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Psychological research related to human crying suggests the existence of two different yet complementary states, melancholy and grief (Vingerhoets & Cornelius, 2012). These emotions have separate motivations and physiological characteristics. When characterizing nominally “sad” music, listeners appear to offer a wide range of descriptions. Could it be that this large variance in responses is a consequence of the failure to distinguish melancholy from grief?
The current study addresses this distinction by examining listeners’ perceptions of “sad” music in a series of five studies. Three judges listened to 62 passages of “sad” music and classified them as melancholy or grieving. The first experiment asked those with superior aural skills to rate structural parameters of these melancholic and grief passages (e.g., harsh timbres, narrow pitch intervals) on 7-point unipolar scales in order to examine the musical differences between these “sad” states; the results suggest that different musical parameters can be identified in melancholy and grief music (R2 = 81.8%). The other four studies asked listeners to rate perceived emotions (Study 2; n = 49) and experienced emotions (Study 4; n = 57) from melancholic and grieving passages. Results are consistent with the hypothesis that listeners can distinguish musical grief from musical melancholy (p < 0.05) and that these two stimuli types give rise to different emotions (p < 0.05). Notably, grief music is related to feelings of crying, death/loss, and transcendence, whereas melancholy music is related to feelings of reflection, depression, and relaxation. Both the perceived and induced emotion findings were replicated using different experimental designs (Study 3; n = 57 and Study 5; n = 81)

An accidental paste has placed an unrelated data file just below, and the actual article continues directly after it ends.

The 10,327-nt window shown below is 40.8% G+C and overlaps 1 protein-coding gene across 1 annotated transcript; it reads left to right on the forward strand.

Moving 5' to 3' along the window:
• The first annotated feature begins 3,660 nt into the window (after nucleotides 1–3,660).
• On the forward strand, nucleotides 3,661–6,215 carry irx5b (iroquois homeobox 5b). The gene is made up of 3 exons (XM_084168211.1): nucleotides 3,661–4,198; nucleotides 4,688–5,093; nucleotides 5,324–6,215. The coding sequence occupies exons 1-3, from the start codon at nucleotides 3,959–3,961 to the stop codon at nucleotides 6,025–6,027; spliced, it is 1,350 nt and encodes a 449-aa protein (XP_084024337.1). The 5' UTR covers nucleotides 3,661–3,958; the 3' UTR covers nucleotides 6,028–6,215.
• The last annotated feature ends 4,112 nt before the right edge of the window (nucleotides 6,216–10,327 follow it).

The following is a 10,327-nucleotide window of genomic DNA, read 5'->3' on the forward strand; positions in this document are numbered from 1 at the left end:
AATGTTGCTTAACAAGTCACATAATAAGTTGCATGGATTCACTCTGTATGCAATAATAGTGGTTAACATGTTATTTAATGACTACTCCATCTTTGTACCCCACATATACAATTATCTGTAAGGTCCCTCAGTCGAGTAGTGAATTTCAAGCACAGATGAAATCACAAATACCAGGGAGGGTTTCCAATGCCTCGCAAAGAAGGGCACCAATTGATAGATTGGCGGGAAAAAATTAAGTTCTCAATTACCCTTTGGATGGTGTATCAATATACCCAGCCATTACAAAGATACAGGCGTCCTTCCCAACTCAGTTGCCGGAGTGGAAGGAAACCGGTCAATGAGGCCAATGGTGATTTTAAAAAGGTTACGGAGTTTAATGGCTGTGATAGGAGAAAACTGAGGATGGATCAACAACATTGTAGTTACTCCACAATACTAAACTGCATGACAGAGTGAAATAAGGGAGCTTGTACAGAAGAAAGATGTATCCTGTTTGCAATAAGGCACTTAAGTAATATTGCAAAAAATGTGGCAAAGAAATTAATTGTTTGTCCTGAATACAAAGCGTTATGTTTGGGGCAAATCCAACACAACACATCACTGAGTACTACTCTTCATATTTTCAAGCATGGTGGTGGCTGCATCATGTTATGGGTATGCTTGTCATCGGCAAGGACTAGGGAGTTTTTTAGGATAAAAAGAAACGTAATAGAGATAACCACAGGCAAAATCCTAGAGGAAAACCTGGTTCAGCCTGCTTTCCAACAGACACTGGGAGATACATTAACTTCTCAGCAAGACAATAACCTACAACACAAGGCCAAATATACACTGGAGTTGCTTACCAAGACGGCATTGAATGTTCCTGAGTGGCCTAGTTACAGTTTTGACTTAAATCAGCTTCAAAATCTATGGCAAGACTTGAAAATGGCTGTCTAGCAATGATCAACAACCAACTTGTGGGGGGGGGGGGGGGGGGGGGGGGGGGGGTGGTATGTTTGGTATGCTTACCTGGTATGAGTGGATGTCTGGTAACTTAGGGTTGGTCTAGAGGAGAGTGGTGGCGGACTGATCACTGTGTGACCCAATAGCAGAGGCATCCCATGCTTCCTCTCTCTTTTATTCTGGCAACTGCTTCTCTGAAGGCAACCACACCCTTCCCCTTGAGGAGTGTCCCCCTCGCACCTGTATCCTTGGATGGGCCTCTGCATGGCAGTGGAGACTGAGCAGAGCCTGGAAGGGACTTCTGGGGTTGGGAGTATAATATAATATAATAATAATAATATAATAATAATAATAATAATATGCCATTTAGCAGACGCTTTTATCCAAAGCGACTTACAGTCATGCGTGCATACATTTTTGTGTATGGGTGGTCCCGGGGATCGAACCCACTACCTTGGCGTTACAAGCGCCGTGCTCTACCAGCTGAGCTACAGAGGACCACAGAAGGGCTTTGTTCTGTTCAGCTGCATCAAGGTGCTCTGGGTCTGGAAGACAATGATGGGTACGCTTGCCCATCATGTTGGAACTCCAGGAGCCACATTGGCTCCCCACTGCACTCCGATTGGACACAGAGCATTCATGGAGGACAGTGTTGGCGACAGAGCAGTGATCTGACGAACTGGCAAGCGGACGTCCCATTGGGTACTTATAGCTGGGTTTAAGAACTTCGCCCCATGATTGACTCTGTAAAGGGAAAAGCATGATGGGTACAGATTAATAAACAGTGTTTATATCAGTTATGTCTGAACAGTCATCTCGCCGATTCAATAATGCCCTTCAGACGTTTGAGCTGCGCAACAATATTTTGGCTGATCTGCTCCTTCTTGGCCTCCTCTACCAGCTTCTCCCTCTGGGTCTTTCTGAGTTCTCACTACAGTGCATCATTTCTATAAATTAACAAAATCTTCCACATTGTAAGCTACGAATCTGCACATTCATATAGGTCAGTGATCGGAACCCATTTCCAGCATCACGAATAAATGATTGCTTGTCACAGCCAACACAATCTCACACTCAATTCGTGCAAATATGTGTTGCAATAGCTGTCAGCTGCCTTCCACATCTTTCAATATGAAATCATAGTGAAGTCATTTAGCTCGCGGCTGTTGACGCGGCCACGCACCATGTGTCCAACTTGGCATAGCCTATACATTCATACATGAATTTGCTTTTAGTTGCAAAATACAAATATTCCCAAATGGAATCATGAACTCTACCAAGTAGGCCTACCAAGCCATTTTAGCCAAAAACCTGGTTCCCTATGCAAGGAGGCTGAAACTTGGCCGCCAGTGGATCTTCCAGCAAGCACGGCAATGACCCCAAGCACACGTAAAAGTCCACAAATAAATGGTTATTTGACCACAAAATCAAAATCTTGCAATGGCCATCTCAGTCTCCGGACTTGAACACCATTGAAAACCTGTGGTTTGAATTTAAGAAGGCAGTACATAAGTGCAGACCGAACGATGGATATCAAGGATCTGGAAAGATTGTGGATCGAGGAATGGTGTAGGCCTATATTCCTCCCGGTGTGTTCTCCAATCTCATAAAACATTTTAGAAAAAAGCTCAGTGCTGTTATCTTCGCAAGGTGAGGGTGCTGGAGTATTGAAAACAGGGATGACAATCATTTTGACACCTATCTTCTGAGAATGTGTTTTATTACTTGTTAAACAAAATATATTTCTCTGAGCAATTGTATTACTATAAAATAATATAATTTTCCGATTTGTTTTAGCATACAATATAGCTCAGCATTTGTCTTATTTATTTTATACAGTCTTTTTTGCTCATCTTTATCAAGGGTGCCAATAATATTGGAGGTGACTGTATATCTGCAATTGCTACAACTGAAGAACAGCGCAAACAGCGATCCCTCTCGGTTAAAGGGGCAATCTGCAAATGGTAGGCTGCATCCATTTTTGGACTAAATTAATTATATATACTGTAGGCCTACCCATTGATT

These studies have implications for refining the umbrella concept of “sadness” in music research. The results are consistent with the idea that musical “sadness” consists of more than one emotional state.